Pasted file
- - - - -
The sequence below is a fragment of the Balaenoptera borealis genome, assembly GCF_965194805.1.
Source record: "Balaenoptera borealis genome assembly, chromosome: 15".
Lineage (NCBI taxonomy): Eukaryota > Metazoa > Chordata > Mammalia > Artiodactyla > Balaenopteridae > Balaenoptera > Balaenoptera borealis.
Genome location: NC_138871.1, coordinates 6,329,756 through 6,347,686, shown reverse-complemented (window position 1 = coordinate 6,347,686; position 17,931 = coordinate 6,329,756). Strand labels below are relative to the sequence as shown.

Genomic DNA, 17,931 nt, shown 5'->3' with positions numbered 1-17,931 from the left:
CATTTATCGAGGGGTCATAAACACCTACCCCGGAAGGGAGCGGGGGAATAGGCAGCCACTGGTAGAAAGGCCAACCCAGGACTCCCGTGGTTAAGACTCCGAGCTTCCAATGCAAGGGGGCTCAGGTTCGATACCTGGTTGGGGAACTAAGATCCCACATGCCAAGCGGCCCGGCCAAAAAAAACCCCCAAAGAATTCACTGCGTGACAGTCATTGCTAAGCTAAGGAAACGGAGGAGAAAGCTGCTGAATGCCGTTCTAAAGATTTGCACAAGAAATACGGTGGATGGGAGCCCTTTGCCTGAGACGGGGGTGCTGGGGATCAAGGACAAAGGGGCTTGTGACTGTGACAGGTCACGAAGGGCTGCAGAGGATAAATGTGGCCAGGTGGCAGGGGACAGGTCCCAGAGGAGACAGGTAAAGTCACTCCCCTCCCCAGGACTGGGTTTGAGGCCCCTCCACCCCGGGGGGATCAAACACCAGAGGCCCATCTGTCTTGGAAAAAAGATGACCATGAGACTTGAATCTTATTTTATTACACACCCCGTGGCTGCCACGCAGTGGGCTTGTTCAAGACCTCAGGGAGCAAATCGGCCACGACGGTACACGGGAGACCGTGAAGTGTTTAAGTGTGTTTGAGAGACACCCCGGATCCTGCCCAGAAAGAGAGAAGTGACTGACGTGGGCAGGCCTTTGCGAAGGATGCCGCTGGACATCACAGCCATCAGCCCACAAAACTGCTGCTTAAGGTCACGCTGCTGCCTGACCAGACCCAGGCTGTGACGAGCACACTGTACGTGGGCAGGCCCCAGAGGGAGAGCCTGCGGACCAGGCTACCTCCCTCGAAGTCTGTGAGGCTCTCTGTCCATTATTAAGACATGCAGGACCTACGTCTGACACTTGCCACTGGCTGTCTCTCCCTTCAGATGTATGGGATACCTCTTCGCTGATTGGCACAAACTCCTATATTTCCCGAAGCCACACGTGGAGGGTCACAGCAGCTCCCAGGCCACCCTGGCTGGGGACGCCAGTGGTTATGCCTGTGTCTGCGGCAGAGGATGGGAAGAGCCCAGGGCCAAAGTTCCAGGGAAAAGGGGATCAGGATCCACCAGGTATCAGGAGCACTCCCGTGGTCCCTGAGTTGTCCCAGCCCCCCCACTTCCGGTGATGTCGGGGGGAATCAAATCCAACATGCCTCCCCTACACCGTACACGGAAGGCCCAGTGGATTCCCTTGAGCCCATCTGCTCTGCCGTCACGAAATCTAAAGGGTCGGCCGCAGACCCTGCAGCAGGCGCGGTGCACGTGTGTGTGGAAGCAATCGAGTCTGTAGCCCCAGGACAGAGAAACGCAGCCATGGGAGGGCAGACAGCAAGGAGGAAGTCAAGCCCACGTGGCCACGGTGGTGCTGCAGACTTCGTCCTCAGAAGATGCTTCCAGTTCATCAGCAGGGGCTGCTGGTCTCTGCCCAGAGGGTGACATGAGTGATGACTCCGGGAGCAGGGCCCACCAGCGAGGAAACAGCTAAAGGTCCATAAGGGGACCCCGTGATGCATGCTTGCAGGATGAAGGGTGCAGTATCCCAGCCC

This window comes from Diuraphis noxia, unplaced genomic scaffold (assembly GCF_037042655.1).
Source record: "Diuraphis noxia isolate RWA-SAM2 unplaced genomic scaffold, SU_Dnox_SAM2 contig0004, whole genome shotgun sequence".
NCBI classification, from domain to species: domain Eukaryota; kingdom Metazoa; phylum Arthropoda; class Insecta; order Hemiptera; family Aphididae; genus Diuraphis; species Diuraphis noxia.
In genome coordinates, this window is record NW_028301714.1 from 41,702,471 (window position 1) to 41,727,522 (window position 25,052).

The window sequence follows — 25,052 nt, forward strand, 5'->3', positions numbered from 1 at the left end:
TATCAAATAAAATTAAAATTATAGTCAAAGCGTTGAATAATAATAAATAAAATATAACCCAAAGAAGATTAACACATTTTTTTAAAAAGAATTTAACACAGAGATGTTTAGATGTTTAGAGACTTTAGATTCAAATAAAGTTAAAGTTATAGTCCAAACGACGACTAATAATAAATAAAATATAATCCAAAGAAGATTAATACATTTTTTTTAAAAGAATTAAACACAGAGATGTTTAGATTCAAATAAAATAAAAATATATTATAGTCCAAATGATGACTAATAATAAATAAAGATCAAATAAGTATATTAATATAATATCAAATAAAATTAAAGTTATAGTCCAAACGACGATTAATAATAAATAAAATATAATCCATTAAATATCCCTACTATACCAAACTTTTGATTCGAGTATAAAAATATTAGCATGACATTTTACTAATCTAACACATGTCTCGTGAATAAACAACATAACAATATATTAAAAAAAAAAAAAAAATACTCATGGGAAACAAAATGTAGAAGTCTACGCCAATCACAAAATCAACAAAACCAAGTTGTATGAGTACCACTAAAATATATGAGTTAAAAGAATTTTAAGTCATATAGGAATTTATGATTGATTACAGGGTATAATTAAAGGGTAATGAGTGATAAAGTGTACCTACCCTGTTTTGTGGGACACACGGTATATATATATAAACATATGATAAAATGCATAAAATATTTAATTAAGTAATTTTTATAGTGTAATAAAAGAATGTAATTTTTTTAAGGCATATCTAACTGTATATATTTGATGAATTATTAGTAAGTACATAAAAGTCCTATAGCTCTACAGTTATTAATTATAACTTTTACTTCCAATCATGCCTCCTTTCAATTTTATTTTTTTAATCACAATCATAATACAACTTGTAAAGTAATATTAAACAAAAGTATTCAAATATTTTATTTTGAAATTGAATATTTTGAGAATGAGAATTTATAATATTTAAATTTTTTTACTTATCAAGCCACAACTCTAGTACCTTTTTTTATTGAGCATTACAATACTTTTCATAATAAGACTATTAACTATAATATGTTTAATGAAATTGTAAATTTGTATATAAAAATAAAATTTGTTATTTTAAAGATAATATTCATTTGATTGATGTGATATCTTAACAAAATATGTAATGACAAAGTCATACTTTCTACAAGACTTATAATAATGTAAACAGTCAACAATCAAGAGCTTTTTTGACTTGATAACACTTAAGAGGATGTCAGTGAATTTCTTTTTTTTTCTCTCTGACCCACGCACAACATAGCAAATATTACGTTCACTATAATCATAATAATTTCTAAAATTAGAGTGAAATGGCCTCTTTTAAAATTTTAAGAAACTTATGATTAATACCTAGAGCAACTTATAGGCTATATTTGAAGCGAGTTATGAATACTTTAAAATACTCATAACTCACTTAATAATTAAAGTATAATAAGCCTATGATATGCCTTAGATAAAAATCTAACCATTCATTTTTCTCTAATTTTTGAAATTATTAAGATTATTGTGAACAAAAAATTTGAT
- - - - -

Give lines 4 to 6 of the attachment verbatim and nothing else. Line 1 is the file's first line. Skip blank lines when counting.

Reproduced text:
Genome location: NC_138871.1, coordinates 6,329,756 through 6,347,686, shown reverse-complemented (window position 1 = coordinate 6,347,686; position 17,931 = coordinate 6,329,756). Strand labels below are relative to the sequence as shown.

Genomic DNA, 17,931 nt, shown 5'->3' with positions numbered 1-17,931 from the left:
CATTTATCGAGGGGTCATAAACACCTACCCCGGAAGGGAGCGGGGGAATAGGCAGCCACTGGTAGAAAGGCCAACCCAGGACTCCCGTGGTTAAGACTCCGAGCTTCCAATGCAAGGGGGCTCAGGTTCGATACCTGGTTGGGGAACTAAGATCCCACATGCCAAGCGGCCCGGCCAAAAAAAACCCCCAAAGAATTCACTGCGTGACAGTCATTGCTAAGCTAAGGAAACGGAGGAGAAAGCTGCTGAATGCCGTTCTAAAGATTTGCACAAGAAATACGGTGGATGGGAGCCCTTTGCCTGAGACGGGGGTGCTGGGGATCAAGGACAAAGGGGCTTGTGACTGTGACAGGTCACGAAGGGCTGCAGAGGATAAATGTGGCCAGGTGGCAGGGGACAGGTCCCAGAGGAGACAGGTAAAGTCACTCCCCTCCCCAGGACTGGGTTTGAGGCCCCTCCACCCCGGGGGGATCAAACACCAGAGGCCCATCTGTCTTGGAAAAAAGATGACCATGAGACTTGAATCTTATTTTATTACACACCCCGTGGCTGCCACGCAGTGGGCTTGTTCAAGACCTCAGGGAGCAAATCGGCCACGACGGTACACGGGAGACCGTGAAGTGTTTAAGTGTGTTTGAGAGACACCCCGGATCCTGCCCAGAAAGAGAGAAGTGACTGACGTGGGCAGGCCTTTGCGAAGGATGCCGCTGGACATCACAGCCATCAGCCCACAAAACTGCTGCTTAAGGTCACGCTGCTGCCTGACCAGACCCAGGCTGTGACGAGCACACTGTACGTGGGCAGGCCCCAGAGGGAGAGCCTGCGGACCAGGCTACCTCCCTCGAAGTCTGTGAGGCTCTCTGTCCATTATTAAGACATGCAGGACCTACGTCTGACACTTGCCACTGGCTGTCTCTCCCTTCAGATGTATGGGATACCTCTTCGCTGATTGGCACAAACTCCTATATTTCCCGAAGCCACACGTGGAGGGTCACAGCAGCTCCCAGGCCACCCTGGCTGGGGACGCCAGTGGTTATGCCTGTGTCTGCGGCAGAGGATGGGAAGAGCCCAGGGCCAAAGTTCCAGGGAAAAGGGGATCAGGATCCACCAGGTATCAGGAGCACTCCCGTGGTCCCTGAGTTGTCCCAGCCCCCCCACTTCCGGTGATGTCGGGGGGAATCAAATCCAACATGCCTCCCCTACACCGTACACGGAAGGCCCAGTGGATTCCCTTGAGCCCATCTGCTCTGCCGTCACGAAATCTAAAGGGTCGGCCGCAGACCCTGCAGCAGGCGCGGTGCACGTGTGTGTGGAAGCAATCGAGTCTGTAGCCCCAGGACAGAGAAACGCAGCCATGGGAGGGCAGACAGCAAGGAGGAAGTCAAGCCCACGTGGCCACGGTGGTGCTGCAGACTTCGTCCTCAGAAGATGCTTCCAGTTCATCAGCAGGGGCTGCTGGTCTCTGCCCAGAGGGTGACATGAGTGATGACTCCGGGAGCAGGGCCCACCAGCGAGGAAACAGCTAAAGGTCCATAAGGGGACCCCGTGATGCATGCTTGCAGGATGAAGGGTGCAGTATCCCAGCCC